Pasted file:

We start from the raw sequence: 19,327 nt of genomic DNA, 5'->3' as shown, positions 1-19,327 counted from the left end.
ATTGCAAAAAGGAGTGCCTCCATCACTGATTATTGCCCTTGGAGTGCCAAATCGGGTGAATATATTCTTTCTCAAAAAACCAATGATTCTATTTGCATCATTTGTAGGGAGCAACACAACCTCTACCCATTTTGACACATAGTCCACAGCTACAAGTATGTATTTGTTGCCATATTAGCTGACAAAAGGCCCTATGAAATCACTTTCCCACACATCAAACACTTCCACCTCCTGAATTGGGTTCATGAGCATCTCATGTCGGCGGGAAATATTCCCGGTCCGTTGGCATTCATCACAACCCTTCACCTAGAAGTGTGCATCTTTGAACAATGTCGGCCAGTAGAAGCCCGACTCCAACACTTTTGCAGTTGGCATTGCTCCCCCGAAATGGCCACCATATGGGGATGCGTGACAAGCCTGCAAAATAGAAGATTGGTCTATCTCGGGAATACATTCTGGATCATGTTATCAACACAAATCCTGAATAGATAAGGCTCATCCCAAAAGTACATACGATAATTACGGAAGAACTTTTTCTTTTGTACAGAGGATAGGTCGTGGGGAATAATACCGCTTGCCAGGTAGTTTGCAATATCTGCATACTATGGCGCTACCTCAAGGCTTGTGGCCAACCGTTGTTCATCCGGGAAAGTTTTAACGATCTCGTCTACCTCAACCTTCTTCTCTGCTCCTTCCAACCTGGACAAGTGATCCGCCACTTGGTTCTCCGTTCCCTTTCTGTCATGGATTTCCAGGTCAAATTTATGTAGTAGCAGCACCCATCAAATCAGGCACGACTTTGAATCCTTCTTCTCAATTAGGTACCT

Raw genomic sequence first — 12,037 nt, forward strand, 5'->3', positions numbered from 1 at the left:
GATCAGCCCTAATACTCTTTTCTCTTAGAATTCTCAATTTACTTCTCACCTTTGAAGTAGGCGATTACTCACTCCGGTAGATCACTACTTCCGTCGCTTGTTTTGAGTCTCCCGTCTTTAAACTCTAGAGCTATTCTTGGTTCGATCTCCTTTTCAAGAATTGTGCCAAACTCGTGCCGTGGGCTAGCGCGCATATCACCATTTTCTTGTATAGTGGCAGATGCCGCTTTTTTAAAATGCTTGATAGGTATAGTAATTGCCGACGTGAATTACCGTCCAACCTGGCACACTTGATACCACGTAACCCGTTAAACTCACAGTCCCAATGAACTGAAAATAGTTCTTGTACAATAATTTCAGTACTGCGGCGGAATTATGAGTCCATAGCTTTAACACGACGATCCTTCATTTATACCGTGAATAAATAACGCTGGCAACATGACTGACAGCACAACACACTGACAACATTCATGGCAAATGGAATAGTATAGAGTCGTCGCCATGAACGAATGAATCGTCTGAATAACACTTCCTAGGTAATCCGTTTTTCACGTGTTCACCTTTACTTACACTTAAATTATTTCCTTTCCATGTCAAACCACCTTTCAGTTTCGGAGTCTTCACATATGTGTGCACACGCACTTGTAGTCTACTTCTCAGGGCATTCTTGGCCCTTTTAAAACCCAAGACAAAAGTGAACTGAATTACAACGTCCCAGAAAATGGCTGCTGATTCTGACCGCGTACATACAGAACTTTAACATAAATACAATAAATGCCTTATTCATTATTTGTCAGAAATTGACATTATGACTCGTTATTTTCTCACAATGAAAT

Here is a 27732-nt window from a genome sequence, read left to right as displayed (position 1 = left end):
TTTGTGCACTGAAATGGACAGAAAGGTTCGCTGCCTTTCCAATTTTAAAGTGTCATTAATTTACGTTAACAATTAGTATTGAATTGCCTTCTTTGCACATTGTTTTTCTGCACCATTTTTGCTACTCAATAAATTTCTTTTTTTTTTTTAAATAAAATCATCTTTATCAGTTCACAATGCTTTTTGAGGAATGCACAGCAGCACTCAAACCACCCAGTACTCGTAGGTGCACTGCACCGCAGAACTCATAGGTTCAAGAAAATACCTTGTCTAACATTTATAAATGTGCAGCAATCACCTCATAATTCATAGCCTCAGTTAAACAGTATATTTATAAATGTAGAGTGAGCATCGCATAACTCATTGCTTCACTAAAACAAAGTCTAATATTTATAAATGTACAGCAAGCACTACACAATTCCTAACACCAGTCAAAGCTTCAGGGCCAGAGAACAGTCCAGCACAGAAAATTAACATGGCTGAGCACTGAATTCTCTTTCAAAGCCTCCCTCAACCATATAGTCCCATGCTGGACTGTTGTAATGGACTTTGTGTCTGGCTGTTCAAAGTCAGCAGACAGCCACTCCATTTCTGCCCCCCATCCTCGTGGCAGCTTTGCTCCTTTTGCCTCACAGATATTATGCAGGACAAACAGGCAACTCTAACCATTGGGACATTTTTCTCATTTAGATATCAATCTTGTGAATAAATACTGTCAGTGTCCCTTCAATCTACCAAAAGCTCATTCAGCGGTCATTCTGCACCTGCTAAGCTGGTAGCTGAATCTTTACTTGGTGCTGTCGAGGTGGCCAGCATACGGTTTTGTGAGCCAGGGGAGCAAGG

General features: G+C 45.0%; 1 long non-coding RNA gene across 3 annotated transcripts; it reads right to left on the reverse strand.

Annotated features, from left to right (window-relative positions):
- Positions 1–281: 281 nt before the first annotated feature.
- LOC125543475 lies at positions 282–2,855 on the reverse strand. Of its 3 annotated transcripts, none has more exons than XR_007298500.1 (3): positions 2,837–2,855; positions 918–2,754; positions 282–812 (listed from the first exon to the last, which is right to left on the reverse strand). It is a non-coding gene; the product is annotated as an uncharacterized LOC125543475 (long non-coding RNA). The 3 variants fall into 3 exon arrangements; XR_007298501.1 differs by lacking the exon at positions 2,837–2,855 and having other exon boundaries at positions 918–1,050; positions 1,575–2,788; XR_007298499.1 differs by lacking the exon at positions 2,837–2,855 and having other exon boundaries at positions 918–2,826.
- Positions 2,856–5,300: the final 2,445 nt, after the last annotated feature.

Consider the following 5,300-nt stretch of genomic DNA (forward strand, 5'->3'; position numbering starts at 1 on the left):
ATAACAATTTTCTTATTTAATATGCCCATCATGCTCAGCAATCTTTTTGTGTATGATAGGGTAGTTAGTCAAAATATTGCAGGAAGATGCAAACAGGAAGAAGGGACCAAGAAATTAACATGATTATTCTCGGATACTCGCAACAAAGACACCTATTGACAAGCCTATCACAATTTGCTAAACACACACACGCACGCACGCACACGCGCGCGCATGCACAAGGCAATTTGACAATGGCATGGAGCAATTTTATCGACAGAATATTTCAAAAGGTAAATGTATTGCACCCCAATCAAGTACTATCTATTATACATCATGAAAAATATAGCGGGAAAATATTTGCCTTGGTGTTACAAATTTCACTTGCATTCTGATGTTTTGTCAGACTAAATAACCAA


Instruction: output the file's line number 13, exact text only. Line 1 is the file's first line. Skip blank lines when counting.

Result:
ATAACAATTTTCTTATTTAATATGCCCATCATGCTCAGCAATCTTTTTGTGTATGATAGGGTAGTTAGTCAAAATATTGCAGGAAGATGCAAACAGGAAGAAGGGACCAAGAAATTAACATGATTATTCTCGGATACTCGCAACAAAGACACCTATTGACAAGCCTATCACAATTTGCTAAACACACACACGCACGCACGCACACGCGCGCGCATGCACAAGGCAATTTGACAATGGCATGGAGCAATTTTATCGACAGAATATTTCAAAAGGTAAATGTATTGCACCCCAATCAAGTACTATCTATTATACATCATGAAAAATATAGCGGGAAAATATTTGCCTTGGTGTTACAAATTTCACTTGCATTCTGATGTTTTGTCAGACTAAATAACCAA